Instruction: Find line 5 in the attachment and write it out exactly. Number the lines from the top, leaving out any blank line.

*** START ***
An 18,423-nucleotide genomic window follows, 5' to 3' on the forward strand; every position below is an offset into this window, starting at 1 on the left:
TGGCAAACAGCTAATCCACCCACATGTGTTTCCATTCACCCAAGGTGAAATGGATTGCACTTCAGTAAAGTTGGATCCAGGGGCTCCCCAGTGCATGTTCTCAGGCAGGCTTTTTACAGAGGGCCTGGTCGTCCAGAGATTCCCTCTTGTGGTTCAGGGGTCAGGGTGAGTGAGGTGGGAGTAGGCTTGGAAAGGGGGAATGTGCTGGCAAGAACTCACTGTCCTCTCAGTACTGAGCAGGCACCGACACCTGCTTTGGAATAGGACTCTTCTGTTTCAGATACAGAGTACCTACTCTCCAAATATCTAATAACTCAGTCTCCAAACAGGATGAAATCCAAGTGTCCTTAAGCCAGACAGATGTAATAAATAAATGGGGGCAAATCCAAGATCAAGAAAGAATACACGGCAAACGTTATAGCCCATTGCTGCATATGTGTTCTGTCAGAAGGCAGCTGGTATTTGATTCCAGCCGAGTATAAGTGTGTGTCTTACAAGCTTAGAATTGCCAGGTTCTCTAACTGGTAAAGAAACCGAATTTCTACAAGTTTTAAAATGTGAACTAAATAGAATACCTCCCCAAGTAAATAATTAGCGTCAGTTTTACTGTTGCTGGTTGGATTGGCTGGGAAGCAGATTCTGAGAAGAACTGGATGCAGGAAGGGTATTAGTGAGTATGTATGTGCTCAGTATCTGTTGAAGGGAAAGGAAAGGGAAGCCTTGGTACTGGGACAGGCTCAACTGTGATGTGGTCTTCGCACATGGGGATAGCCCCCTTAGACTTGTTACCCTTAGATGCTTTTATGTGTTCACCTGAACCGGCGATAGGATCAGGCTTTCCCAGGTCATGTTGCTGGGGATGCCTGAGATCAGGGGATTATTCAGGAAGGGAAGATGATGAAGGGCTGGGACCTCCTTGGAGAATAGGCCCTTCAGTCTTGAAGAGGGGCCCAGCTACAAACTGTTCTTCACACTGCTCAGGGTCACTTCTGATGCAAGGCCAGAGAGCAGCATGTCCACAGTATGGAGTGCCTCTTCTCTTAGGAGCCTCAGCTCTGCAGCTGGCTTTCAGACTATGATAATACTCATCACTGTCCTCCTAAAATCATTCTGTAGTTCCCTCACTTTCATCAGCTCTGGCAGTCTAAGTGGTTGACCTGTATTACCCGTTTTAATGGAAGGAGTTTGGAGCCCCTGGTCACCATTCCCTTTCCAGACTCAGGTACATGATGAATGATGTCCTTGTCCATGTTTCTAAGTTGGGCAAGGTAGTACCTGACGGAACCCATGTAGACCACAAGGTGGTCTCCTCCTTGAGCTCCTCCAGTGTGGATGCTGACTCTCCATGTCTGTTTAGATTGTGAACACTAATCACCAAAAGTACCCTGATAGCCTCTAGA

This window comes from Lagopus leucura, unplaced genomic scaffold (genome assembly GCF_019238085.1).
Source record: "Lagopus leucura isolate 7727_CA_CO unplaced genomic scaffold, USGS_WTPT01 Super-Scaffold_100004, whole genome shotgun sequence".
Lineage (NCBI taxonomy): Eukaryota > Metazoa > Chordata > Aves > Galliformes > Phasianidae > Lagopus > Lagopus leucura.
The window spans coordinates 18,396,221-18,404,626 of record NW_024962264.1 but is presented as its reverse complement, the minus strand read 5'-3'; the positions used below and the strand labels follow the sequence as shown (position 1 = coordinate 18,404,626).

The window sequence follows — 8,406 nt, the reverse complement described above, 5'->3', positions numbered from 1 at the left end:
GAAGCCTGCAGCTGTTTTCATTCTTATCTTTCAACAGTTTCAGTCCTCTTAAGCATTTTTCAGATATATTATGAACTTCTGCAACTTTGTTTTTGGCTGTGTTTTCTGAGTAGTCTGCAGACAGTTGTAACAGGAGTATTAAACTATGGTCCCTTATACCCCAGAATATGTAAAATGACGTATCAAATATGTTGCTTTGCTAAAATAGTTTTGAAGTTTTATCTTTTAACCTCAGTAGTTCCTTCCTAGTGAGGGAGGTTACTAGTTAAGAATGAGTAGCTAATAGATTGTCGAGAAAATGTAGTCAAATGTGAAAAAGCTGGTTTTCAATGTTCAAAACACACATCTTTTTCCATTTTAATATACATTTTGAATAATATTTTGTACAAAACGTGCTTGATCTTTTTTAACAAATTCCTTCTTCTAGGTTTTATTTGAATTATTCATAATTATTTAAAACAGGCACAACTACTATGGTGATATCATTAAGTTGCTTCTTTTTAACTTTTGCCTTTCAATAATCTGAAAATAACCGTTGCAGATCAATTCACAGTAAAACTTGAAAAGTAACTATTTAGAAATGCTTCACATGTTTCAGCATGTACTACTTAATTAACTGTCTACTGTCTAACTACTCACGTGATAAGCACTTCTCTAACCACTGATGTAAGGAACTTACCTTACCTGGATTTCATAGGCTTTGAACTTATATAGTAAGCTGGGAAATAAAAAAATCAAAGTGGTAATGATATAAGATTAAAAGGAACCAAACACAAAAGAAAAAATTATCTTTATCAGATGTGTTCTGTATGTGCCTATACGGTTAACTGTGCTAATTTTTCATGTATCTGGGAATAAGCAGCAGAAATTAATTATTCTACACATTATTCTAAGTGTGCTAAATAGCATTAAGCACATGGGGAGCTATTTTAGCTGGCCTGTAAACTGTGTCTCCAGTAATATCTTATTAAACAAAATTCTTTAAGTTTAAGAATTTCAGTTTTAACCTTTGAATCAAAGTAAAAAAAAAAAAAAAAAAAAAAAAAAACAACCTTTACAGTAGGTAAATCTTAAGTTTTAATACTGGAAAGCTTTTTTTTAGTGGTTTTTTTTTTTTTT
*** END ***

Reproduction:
Lineage (NCBI taxonomy): Eukaryota > Metazoa > Chordata > Aves > Galliformes > Phasianidae > Lagopus > Lagopus leucura.